Quantcast

Fate of U.S. Solar Industry in Trump's Hands After ITC Ruling

Popular
U.S. Army Environmental Command/Flickr

The fate of the U.S. solar industry now lies in President Trump's hands after the U.S. International Trade Commission (ITC) ruled Friday that two bankrupt solar companies, Georgia-based Suniva and Oregon-based SolarWorld, were harmed economically by cheap imports of panels and cells.

According to POLITICO, Trump is likely to impose tariffs on foreign solar panels to advance his "America First" agenda, to help revive the ailing coal sector and to penalize Chinese solar manufacturers.


The domestic solar industry has skyrocketed in recent years thanks to imported panels mostly from China and other parts of Asia. Consequently, the solar industry warns that a tariff could threaten tens of thousands of U.S. jobs (solar accounted for 1 in 50 new jobs in 2016), drive up prices and cause the number of system installations to plummet.

"Analysts say Suniva's remedy proposal will double the price of solar, destroy two-thirds of demand, erode billions of dollars in investment and unnecessarily force 88,000 Americans to lose their jobs in 2018," Abigail Ross Hopper, president and CEO of the Solar Energy Industries Association said.

"Foreign-owned companies that brought business failures on themselves are attempting to exploit American trade laws to gain a bailout for their bad investments," Hopper said about Suniva, whose majority owner is in China, and SolarWorld Americas, a subsidiary of Germany's SolarWorld.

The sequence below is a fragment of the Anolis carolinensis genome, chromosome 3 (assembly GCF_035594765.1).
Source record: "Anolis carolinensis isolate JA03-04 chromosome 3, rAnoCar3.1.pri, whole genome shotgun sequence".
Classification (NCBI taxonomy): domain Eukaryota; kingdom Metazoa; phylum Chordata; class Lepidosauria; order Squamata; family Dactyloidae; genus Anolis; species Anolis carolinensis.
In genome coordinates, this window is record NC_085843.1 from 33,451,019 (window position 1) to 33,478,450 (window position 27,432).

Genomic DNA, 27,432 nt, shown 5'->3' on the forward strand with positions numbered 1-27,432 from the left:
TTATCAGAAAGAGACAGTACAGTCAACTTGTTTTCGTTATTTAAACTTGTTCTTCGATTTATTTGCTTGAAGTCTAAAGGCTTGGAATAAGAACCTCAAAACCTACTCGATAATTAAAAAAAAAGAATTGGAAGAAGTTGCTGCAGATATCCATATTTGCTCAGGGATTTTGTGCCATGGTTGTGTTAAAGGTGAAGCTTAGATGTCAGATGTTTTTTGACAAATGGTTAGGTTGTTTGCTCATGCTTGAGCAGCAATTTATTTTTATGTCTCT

A bipartisan group of governors from Nevada, Colorado, Massachusetts and North Carolina also spoke against the levy.

"The requested tariff could inflict a devastating blow on our states' solar industries and lead to unprecedented job loss, at steep cost to our states' economies," they wrote in a letter.

"At a time when our citizens are demanding more clean energy, the tariff could cause America to lose out on 47 gigawatts of solar installations, representing billions of dollars of infrastructure investment in our states."

Senator Edward J. Markey (D-Mass.), a member of the Commerce, Science and Transportation Committee, issued a similar statement.

"This decision gives President Trump and his fossil fuel allies a blank check to crush the solar revolution that we are experiencing in the United States," he said. "The surge in wind and solar deployment that is happening across the United States is the greatest force for blue-collar job creation in a generation. But with the solar tax credits expiring in four years, we must do everything we can to support the growth of solar investments and installations and the tens of thousands of jobs that come with them. President Trump should not use this decision as an excuse to kill the solar industry under the guise of domestic manufacturing."

Furthermore, Trump's decision could cost affect the American taxpayer, as Bloomberg reported:

"The U.S. offers incentives to encourage people to use clean energy, paying owners of solar-power systems a tax credit equal to 30 percent of the total installation costs. More expensive panels leads to higher costs, and that means taxpayers could be on the hook for about $1.23 billion more, according to an estimate from Cowen & Co. analyst Jeffrey Osborne."

Even the conservative Heritage Foundation is against solar tariffs.

"The tariffs requested by Suniva and SolarWorld will make solar products and services in America more expensive and less competitive by removing inexpensive, often imported choices from other solar companies and their customers," Heritage trade policy analyst Katie Tubb wrote.